7/41. Severe tungiasis in underprivileged communities: case series from brazil.

    tungiasis is caused by infestation with the sand flea (tunga penetrans). This ectoparasitosis is endemic in economically depressed communities in South American and African countries. tungiasis is usually considered an entomologic nuisance and does not receive much attention from healthcare professionals. During a study on tungiasis-related disease in an economically depressed area in Fortaleza, northeast brazil, we identified 16 persons infested with an extremely high number of parasites. These patients had >50 lesions each and showed signs of intense acute and chronic inflammation. superinfection of the lesions had led to pustule formation, suppuration, and ulceration. Debilitating sequelae, such as loss of nails and difficulty in walking, were constant. In economically depressed urban neighborhoods characterized by a high transmission potential, poor housing conditions, social neglect, and inadequate healthcare behavior, tungiasis may develop into severe disease. ( info)

8/41. delusional parasitosis: folie a deux and attempted murder of a family doctor.

    A 58-year-old woman suffering from delusional parasitosis tried to kill her general practitioner. Her husband shared in her beliefs but lost all delusional conviction after she was compulsorily admitted to a special hospital. The case illustrates the intractable nature and potential dangerousness of some of these cases, and their affinity to paranoia. ( info)

9/41. Atypical antipsychotics in the treatment of delusional parasitosis.

    delusional parasitosis is the false belief that one's body is infested with one or many different living organisms. Historically, it has been treated with conventional antipsychotics with only moderate success. The conventional antipsychotic most commonly used has been pimozide. We report a series of five cases of patients with delusional parasitosis. Our patients' demographic characteristics were similar to those in previously published case reports, but instead of being treated with older antipsychotics, they were all treated with atypical antipsychotic agents with favorable results. We will discuss the rationale for this treatment choice, and will review the role of serotonin/dopamine antagonists in the treatment of delusional parasitosis. We will also comment on the possible role of serotonergic antidepressants in the treatment of these patients. ( info)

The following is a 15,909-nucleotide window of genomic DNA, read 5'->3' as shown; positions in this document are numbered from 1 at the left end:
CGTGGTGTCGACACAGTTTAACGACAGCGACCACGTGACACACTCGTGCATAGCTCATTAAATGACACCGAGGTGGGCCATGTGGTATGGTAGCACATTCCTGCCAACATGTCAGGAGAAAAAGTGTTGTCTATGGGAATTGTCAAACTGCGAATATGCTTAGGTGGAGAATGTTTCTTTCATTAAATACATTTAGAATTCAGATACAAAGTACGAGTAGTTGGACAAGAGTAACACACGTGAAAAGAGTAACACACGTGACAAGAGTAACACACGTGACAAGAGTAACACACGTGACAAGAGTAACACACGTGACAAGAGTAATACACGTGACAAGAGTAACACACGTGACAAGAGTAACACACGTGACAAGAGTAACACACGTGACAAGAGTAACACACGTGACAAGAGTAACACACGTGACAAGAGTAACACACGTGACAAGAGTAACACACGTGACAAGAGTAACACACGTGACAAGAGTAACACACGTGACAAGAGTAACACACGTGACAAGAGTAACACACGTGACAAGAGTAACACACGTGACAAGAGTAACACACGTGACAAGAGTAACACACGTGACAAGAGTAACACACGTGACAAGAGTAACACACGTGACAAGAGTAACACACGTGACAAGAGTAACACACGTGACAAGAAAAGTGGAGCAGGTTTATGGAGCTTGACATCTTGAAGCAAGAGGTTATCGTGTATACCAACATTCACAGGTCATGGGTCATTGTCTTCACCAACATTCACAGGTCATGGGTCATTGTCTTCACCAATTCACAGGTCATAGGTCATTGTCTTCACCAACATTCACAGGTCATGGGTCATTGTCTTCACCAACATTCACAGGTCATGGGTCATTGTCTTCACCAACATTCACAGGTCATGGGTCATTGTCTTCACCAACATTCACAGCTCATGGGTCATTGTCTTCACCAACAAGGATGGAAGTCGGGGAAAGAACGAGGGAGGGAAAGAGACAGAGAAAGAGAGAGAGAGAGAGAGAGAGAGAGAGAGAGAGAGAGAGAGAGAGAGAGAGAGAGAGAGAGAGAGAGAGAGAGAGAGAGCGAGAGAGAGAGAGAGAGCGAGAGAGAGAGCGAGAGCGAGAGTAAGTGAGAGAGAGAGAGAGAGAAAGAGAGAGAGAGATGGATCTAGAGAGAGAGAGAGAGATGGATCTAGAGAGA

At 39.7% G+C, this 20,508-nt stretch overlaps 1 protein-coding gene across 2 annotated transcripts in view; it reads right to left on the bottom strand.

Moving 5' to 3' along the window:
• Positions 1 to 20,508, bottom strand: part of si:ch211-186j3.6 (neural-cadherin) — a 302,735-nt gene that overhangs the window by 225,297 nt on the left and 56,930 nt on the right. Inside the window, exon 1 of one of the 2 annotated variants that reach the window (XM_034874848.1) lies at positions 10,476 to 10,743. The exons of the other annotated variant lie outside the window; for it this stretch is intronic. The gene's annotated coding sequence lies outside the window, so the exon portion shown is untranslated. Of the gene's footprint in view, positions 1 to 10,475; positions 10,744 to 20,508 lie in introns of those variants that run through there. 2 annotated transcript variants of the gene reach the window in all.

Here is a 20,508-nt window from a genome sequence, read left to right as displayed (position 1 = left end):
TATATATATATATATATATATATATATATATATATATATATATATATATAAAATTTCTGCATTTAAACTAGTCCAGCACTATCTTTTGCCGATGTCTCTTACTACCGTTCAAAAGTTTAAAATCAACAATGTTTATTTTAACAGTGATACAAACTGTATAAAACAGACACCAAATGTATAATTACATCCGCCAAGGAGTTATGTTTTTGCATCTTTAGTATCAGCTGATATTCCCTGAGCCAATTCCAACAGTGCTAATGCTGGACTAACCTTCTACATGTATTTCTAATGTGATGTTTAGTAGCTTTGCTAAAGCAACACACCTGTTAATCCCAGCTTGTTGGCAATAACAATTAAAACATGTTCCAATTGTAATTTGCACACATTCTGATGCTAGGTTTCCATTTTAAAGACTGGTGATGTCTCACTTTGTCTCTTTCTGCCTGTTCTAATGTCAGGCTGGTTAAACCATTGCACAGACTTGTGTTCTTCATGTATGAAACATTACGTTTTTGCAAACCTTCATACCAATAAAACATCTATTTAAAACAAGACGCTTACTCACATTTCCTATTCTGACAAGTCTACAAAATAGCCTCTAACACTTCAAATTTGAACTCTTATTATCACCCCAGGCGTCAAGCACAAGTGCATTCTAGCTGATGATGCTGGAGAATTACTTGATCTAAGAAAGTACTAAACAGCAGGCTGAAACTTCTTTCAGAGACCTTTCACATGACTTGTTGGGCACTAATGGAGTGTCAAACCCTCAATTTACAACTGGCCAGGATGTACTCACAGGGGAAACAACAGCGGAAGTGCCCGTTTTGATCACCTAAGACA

10/41. Aquatic leech infestation: a rare cause of severe anaemia in an adolescent Tanzanian girl.

    We report on a 15-year-old girl who presented with a history of chest pain, coughing, intermittent haemoptysis, fever, pallor and vomiting to a rural hospital in tanzania. She was severely anaemic with signs of cardiorespiratory distress. Haemoglobin was 4.8 g/dl; the chest x-ray film was normal. She required one unit of blood. After 3 days, she vomited up a small parasite which proved to be an aquatic leech. Oesophagogastroscopy, then performed, revealed four small mucosal lesions in the pharynx and upper oesophagus. No other leeches were seen. Further oesophagogastroscopy 4 days later showed a normal mucosa. The girl was discharged on iron and folic acid supplements. A small lake near her village was identified as the likely source of her infestation. The family had used the water for drinking without any precautions-Terrestrial leeches can cause profound, life-threatening anaemia, but even more so do aquatic leeches. This type is acquired while bathing or drinking unfiltered water. They attach themselves to mucous membranes, having been described in sites like conjunctiva, nose, pharynx/larynx, trachea/bronchi, oesophagus, vagina, and rectum. Especially in the airways, they can cause even fatal bleeding or obstruction. Treatment consists of removal of the leech. CONCLUSION: In developing countries, even unusual causes like leech infestation have to be considered in the differential diagnosis of severe anaemia in children. ( info)